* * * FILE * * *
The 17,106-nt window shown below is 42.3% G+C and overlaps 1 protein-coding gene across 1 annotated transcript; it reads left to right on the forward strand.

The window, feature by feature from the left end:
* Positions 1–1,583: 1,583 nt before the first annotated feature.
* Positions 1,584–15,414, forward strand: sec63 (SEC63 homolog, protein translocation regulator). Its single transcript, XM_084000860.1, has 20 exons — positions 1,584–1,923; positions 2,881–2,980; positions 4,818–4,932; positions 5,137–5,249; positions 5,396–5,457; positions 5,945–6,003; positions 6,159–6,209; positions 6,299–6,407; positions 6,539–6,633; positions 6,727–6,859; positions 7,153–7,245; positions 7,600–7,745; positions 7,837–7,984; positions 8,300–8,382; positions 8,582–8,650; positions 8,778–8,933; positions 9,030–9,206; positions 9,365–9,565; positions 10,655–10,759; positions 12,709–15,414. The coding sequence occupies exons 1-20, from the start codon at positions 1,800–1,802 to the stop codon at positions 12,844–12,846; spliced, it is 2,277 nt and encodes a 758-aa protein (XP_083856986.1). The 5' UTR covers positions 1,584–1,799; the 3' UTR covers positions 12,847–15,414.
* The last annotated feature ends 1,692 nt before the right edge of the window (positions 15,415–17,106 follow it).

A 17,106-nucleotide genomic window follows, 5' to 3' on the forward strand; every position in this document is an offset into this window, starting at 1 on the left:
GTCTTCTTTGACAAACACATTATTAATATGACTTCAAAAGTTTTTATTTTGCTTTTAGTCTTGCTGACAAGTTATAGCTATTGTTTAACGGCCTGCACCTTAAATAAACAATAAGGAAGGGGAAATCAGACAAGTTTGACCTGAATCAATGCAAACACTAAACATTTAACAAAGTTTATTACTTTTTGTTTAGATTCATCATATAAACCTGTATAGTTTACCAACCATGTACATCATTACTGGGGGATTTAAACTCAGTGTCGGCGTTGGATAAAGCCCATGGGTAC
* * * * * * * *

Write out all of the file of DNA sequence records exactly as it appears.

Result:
The 17,106-nt window shown below is 42.3% G+C and overlaps 1 protein-coding gene across 1 annotated transcript; it reads left to right on the forward strand.

The window, feature by feature from the left end:
* Positions 1–1,583: 1,583 nt before the first annotated feature.
* Positions 1,584–15,414, forward strand: sec63 (SEC63 homolog, protein translocation regulator). Its single transcript, XM_084000860.1, has 20 exons — positions 1,584–1,923; positions 2,881–2,980; positions 4,818–4,932; positions 5,137–5,249; positions 5,396–5,457; positions 5,945–6,003; positions 6,159–6,209; positions 6,299–6,407; positions 6,539–6,633; positions 6,727–6,859; positions 7,153–7,245; positions 7,600–7,745; positions 7,837–7,984; positions 8,300–8,382; positions 8,582–8,650; positions 8,778–8,933; positions 9,030–9,206; positions 9,365–9,565; positions 10,655–10,759; positions 12,709–15,414. The coding sequence occupies exons 1-20, from the start codon at positions 1,800–1,802 to the stop codon at positions 12,844–12,846; spliced, it is 2,277 nt and encodes a 758-aa protein (XP_083856986.1). The 5' UTR covers positions 1,584–1,799; the 3' UTR covers positions 12,847–15,414.
* The last annotated feature ends 1,692 nt before the right edge of the window (positions 15,415–17,106 follow it).

A 17,106-nucleotide genomic window follows, 5' to 3' on the forward strand; every position in this document is an offset into this window, starting at 1 on the left:
GTCTTCTTTGACAAACACATTATTAATATGACTTCAAAAGTTTTTATTTTGCTTTTAGTCTTGCTGACAAGTTATAGCTATTGTTTAACGGCCTGCACCTTAAATAAACAATAAGGAAGGGGAAATCAGACAAGTTTGACCTGAATCAATGCAAACACTAAACATTTAACAAAGTTTATTACTTTTTGTTTAGATTCATCATATAAACCTGTATAGTTTACCAACCATGTACATCATTACTGGGGGATTTAAACTCAGTGTCGGCGTTGGATAAAGCCCATGGGTAC